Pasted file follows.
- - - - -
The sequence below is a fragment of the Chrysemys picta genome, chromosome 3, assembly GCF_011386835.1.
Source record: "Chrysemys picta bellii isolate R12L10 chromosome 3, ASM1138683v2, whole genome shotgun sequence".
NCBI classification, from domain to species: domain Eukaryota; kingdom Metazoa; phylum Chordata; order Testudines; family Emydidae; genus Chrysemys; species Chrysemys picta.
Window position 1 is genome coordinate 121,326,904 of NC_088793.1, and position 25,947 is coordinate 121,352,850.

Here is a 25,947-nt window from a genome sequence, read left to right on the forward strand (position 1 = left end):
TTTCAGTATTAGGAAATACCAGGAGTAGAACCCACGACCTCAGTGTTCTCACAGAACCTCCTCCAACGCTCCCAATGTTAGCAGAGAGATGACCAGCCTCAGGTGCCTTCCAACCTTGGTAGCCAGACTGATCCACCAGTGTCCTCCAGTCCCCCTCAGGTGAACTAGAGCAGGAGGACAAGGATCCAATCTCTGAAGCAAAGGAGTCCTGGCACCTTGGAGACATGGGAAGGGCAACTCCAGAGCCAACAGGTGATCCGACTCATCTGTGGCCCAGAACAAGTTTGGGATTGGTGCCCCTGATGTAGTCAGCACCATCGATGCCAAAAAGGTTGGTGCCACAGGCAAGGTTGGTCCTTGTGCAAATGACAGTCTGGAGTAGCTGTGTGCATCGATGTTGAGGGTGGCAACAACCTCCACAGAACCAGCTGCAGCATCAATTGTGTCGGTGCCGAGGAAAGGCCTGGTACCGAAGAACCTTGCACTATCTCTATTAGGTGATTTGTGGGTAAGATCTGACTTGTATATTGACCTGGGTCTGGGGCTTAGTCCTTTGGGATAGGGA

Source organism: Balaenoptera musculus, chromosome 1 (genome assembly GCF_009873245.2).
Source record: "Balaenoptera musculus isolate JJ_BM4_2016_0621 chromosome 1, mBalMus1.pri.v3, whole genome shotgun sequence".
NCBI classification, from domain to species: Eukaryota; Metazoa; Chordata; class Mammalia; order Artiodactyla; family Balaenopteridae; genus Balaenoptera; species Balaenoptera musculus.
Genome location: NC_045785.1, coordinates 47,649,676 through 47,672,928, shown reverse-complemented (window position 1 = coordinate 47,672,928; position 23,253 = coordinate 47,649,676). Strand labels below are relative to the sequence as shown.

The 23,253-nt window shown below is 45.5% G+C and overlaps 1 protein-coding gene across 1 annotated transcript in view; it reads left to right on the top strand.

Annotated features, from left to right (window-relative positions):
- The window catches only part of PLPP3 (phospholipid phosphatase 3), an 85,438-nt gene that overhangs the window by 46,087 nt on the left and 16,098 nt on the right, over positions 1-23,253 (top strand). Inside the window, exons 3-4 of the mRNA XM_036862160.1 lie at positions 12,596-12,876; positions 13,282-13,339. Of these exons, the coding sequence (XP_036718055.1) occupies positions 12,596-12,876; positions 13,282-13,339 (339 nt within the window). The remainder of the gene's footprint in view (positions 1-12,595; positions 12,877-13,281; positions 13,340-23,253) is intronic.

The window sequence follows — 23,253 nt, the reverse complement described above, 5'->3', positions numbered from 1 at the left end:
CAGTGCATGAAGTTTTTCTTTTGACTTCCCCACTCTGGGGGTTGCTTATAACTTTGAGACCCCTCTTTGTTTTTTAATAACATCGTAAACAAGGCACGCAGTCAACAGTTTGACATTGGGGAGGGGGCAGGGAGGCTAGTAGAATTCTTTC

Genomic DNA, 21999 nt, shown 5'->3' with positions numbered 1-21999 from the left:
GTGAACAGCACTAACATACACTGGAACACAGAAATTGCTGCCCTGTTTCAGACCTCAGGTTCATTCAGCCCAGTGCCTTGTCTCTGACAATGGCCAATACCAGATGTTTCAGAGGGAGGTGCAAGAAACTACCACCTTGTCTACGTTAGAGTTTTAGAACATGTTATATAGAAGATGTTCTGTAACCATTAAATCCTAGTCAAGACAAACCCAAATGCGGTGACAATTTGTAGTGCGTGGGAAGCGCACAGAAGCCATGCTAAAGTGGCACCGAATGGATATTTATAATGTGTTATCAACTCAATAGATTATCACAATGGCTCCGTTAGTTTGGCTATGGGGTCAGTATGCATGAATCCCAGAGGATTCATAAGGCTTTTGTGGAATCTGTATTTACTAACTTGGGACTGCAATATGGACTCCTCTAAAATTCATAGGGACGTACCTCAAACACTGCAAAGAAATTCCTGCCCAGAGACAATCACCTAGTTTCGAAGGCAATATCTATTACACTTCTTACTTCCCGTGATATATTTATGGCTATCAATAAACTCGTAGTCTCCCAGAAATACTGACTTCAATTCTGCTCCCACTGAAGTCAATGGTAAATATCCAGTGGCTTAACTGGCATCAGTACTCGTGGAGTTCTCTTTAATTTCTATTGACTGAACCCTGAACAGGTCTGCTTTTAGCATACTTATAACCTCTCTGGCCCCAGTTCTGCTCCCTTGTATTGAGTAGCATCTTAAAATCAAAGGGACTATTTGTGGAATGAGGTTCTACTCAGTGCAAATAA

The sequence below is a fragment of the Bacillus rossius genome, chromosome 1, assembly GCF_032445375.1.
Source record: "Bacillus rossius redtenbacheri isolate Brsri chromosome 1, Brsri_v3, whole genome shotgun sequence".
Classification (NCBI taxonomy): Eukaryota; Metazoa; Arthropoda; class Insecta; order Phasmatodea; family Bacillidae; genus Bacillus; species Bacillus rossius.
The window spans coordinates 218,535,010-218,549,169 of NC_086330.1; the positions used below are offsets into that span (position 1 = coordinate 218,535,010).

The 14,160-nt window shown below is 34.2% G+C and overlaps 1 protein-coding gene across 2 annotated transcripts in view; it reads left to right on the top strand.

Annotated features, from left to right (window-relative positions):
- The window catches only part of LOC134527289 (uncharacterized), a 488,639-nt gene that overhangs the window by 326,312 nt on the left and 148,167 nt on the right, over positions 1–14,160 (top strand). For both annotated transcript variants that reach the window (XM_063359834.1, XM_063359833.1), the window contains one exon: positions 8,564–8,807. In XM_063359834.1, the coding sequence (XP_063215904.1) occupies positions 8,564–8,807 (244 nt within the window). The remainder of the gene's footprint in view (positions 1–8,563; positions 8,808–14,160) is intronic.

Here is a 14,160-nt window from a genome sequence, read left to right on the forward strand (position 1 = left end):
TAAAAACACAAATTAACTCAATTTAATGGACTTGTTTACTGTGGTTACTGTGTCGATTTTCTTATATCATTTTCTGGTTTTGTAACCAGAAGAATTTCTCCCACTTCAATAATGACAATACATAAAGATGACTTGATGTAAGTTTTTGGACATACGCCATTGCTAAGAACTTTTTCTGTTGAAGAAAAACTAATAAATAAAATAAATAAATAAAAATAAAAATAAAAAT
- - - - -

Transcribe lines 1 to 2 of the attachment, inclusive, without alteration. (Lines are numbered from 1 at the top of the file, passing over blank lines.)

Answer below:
The sequence below is a fragment of the Chrysemys picta genome, chromosome 3, assembly GCF_011386835.1.
Source record: "Chrysemys picta bellii isolate R12L10 chromosome 3, ASM1138683v2, whole genome shotgun sequence".